My husband’s granny passed away last week—suddenly, from a brain aneurism. She had her bath (she would be mortified I told you that) and went to her room. We are told that she laid herself down on the bed and never got up again. She was such a feisty woman I don’t think she could have passed any other way—no shilly-shallying around, she just up and died, God rest her soul. I am happy for her but I am sad for myself and everyone else that will miss her warmth, her fierce femininity, and her scrabble-playing abilities. Granny loved the Lord. She was the type of woman who wrote “My most prized possession” in her prayer books. She was the type of woman who loved her kids and grandkids no matter where they were or what they were doing, but wore out her knees praying for them in true St. Monica style. And she was the type of woman that brought her friends and family to God by caring, deeply, for each of them personally and always having a kind word and a warm hug for them—making everyone feel like the most important person in the world.
Bewildering, isn’t it—this death thing? One moment a person is here and the next they are just not. Somehow the spirit leaves and flies somewhere not here, and we are left with the cold, hard reality of absence. That person IS no longer—at least, IS not like they were before. This loved one, all of a sudden, does not formulate her own thoughts. Her body does not communicate or hug us. There are no more late night heart-to-hearts or roast marshmallows or shared sunrises. The person is just “gone.” Some bio-mechanical process flakes out and my world changes. It’s mysterious, depressing, and exquisitely painful, most especially if the deceased is someone whom we have grown close to over the years.
Death is scary for us sensory-and-science-dependant humans, not only because of the void a person leaves when they die, but also because there is no way to be scientifically certain of what has happened to our loved ones (or ourselves) after they have died. You can never know, unless—you die. And there is no going back once you have bought the farm. You see the catch-22 we’ve got going on here?
But death is an absolute certainty for each one of us. We are all slated to die, and some sooner than others. Nobody is exempt and whether you are ready for it or not, death comes for you, tapping you on the shoulder sometimes when you least expect it. There is no getting around it or sweet-talking ourselves out of it. There is only, as I heard a preacher say once, “kissing it on the lips.”
For the Christian, death is not the end. In death, life is merely changed. We have steady faith and a firm hope that our souls will live on forever and that at the resurrection of the dead, even our bodies will be reunited with our souls once more. And we trust that, if we have been faithful to God, we will live on with him and with all the saints, our friends, family, and even our mothers-in-law, in perfect contentment for all eternity. Death then, for the Christian, is not so bewildering or scary. It is hopeful rather than depressing. And not only can the deceased rest in peace, but so can we. Because that is what Christ’s crucifixion and death won for us: the hope and promise of a glorious eternal life—and that’s something we can hang our hat on. We can, in other words, “kiss death on the lips” and rest easy.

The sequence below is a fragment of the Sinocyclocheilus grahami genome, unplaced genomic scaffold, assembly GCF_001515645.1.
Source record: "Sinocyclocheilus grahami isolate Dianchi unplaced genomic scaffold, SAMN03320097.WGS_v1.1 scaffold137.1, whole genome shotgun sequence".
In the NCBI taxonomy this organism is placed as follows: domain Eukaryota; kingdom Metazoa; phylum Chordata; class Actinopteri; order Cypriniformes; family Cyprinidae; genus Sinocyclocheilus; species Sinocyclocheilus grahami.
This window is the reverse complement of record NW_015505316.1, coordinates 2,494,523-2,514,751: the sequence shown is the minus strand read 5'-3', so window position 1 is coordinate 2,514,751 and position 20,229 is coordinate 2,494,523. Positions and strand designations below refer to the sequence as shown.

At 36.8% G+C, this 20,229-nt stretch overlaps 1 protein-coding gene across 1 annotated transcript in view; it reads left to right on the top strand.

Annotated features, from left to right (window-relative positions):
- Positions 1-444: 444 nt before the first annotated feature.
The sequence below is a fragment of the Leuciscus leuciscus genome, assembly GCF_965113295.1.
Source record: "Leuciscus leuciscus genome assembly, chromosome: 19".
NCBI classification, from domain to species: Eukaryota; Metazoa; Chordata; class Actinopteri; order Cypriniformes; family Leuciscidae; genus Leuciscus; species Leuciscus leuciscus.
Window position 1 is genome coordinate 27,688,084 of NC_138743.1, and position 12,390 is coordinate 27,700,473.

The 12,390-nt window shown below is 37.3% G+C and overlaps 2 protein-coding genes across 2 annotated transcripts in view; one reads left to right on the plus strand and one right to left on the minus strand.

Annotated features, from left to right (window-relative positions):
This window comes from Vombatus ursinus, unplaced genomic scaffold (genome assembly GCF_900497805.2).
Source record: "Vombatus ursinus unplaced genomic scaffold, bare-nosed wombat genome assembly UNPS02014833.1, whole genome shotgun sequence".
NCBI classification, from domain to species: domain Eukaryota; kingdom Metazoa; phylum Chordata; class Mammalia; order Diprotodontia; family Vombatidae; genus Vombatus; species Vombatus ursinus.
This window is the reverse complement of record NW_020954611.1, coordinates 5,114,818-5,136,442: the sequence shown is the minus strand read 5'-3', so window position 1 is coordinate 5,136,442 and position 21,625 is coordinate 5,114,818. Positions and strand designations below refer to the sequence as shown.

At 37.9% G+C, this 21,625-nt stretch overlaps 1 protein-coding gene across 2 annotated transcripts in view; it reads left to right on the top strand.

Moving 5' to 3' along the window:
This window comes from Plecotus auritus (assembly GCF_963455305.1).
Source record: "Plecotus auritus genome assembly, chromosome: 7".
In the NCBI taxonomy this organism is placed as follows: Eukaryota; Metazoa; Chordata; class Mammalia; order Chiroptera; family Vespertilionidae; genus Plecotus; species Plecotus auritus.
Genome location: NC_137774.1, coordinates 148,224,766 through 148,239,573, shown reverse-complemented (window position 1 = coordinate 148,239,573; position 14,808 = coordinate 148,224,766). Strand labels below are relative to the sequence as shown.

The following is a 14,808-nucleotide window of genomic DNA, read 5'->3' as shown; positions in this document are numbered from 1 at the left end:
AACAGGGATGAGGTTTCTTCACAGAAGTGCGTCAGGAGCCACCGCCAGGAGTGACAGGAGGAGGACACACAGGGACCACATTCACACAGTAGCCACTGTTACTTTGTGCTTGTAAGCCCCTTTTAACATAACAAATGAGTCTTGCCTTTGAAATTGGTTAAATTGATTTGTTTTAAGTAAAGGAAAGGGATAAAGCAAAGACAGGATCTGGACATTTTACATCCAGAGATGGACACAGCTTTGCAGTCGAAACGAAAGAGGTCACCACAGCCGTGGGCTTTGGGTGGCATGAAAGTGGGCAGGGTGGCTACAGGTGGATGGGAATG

I wept at Granny’s funeral, partly because I will miss her, but mostly because of the astounding reality of God’s love for us all. Each of us, me included, are destined to see his face and live with him for ever. Granny understands all of that now, and if she had any doubts during her life, she doubts no longer. She does not suffer with pain or fear anymore, and even death holds no more sway over her. Rather she has hopefully joined the choirs of angels and saints that joyfully sing of God’s glory for all eternity—of which I hope also includes my two grandfathers, my maternal grandmother, and countless ages of ancestors I have never met or even heard about. They have all died in order to be born unto eternal life, and hopefully someday, I will be blessed enough to be numbered among them.
At the moment of my death I shall see and faith will become a reality! That is why it will disappear! For there will be no need to speculate in any way. The folded wings will unfold and I shall shout, Allelu! Allelu! Allelu! I know what death is… On death I shall burst open, as it were, as a ripe fruit… and the reality of the Triune God, especially Christ, will be mine. And I will know that death is life, because Christ conquered it. And somewhere on the side, the Mother of man who is also the Mother of God, and who long ago woke up from her sleep, will put out her hand and say, “You see where dispossession brought you? It brought you to the possession of the Trinity, of Love.” (Catherine Doherty, Mass Preparation, 14 August 1972)